The Equality Act 2010 provides protection against unlawful discrimination, harassment and victimisation for the protected characteristic of 'disability'.
- The core definition of ‘disability’ is a physical or mental impairment, which has a substantial and long-term adverse effect on a person’s ability to carry out normal day-to-day activities.
- Four types of disability discrimination are unlawful: direct discrimination, indirect discrimination, discrimination arising from disability, and failing to comply with the duty to make reasonable adjustments.
- Direct discrimination occurs where a person is treated, or would be treated, less favourably ‘because of’ a disability compared with others in like-for-like circumstances.
- Indirect disability discrimination occurs when a provision, criterion or practice (PCP) puts a disabled employee at a disadvantage compared with those without that disability. An employer may be able to justify the PCP as a proportionate means of achieving a legitimate aim.
- Discrimination arising from disability occurs where a person is treated unfavourably because of something arising from a disability and the employer cannot show this is a proportionate means of achieving a legitimate aim.
- Discrimination also occurs where the employer fails to make reasonable adjustments to avoid the disadvantage caused by the PCP or a physical feature of the workplace, or to provide an auxiliary aid or service.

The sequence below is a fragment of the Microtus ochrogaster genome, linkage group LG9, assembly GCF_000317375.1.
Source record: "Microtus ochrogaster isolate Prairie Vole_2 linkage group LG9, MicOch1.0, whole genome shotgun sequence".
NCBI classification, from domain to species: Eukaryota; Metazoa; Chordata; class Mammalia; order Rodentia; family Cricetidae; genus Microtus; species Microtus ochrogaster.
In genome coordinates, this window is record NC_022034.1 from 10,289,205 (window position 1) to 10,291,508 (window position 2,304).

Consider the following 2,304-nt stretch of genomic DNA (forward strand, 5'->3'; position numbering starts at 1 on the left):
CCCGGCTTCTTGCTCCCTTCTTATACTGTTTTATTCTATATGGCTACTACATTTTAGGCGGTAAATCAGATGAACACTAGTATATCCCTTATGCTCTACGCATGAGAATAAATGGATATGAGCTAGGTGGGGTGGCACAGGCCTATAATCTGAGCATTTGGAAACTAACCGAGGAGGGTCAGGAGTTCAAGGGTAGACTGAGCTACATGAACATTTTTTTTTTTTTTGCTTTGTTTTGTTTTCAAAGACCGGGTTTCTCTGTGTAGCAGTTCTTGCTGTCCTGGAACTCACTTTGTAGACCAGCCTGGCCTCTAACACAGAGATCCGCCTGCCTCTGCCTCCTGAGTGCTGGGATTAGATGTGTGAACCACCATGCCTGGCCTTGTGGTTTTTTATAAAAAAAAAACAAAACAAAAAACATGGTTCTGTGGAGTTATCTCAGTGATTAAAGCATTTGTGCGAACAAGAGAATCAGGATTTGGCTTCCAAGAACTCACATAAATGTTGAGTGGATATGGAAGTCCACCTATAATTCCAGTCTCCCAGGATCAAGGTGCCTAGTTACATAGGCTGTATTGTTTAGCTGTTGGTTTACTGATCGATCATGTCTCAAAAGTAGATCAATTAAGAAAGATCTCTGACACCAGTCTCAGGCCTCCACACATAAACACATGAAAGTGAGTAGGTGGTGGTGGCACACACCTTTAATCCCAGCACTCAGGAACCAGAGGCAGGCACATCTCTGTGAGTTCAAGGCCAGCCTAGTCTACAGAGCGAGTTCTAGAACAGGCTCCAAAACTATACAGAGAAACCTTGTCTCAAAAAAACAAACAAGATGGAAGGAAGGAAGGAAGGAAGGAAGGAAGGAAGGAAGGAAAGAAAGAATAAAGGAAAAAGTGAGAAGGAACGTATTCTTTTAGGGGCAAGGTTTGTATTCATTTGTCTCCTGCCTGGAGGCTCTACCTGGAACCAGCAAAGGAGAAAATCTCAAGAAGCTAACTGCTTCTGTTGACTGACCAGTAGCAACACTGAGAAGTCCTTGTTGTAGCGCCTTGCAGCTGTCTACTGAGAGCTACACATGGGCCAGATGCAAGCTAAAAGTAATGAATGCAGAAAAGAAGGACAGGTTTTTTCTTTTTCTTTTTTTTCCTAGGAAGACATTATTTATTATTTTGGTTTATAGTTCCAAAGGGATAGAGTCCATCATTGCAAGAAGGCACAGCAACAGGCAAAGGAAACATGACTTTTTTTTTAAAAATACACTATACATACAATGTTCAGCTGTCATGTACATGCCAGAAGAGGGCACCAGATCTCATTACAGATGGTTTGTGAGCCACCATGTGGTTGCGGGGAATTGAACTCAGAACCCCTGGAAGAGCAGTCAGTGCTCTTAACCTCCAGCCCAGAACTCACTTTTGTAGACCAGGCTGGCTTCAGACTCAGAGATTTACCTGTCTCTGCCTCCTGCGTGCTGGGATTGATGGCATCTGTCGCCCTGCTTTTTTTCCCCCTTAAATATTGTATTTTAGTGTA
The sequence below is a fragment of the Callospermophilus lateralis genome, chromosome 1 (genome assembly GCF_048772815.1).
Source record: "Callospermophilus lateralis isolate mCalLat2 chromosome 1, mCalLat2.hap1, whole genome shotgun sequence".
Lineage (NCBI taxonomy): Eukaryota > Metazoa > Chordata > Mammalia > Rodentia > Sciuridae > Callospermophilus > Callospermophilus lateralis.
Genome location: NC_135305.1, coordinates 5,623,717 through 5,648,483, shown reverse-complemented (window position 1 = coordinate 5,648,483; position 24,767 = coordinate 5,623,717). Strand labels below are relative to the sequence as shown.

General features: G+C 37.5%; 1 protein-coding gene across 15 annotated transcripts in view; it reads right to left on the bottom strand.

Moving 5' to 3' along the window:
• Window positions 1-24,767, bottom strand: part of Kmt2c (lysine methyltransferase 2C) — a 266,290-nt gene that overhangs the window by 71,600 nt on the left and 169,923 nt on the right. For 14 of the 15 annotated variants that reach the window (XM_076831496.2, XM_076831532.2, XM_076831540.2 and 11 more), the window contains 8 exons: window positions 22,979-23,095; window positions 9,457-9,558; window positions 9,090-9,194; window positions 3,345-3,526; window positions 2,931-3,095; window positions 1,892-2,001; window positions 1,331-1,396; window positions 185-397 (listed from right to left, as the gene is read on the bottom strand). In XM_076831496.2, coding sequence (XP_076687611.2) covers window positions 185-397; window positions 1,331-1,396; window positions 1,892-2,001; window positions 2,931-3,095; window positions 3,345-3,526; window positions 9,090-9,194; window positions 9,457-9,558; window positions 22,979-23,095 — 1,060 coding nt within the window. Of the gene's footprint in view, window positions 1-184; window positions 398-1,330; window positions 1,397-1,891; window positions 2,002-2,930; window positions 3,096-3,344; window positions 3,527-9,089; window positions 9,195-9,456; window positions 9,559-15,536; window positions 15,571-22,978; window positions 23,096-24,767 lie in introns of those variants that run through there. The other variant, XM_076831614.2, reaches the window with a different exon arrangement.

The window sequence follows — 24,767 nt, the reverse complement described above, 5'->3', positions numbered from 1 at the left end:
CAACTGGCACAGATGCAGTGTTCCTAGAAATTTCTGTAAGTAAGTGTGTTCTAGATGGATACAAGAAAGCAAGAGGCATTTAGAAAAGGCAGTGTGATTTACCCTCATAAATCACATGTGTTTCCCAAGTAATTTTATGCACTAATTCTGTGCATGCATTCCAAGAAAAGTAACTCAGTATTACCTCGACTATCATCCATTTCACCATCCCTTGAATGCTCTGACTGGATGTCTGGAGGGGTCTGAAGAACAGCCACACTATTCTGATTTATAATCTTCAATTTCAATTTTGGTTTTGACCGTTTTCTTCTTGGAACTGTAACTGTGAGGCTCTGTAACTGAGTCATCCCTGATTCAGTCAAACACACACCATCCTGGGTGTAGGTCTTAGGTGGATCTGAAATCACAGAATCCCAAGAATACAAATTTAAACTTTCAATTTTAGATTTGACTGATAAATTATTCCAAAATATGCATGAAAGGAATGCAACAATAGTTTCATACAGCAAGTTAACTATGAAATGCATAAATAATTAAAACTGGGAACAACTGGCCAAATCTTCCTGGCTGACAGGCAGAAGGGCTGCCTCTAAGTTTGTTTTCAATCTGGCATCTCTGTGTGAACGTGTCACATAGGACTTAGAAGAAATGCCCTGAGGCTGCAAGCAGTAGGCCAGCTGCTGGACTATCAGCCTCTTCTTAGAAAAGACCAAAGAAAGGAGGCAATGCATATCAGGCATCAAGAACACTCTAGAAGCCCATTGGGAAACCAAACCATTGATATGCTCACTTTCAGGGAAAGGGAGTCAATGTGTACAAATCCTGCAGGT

- An occupational requirement (where the work requires a person to have a particular disability) can be a lawful exception to direct and indirect discrimination.
- Harassment occurs where unwanted conduct related to disability violates a person’s dignity or creates an intimidating, hostile, degrading, humiliating or offensive environment.
- Victimisation occurs where a person is subjected to a detriment because of carrying out a ‘protected act’ (for example, bringing a discrimination claim).
- It is unlawful for an employer to ask job candidates about their health (except in specified circumstances) until the applicant has been offered a job.
- Employers are liable for acts of discrimination, harassment and victimisation carried out by their employees ‘in the course of employment’.
Long-Covid is understood to be a condition suffered by individuals who have recovered from Covid-19 but are still showing certain symptoms as a result that are affecting their daily lives. Currently, the NHS website lists the following symptoms:
- extreme tiredness (fatigue)
- shortness of breath
- chest pain or tightness
- problems with memory and concentration ("brain fog")
- difficulty sleeping (insomnia)
- heart palpitations
- pins and needles
- joint pain
- depression and anxiety
- tinnitus, earaches
- feeling sick, diarrhoea, stomach aches, loss of appetite
- a high temperature, cough, headaches, sore throat, changes to sense of smell or taste
Whilst it is debatable as to whether long-Covid could be considered a disability, recent guidance from Acas advises organisations to respond to it as though it is. Please click here for details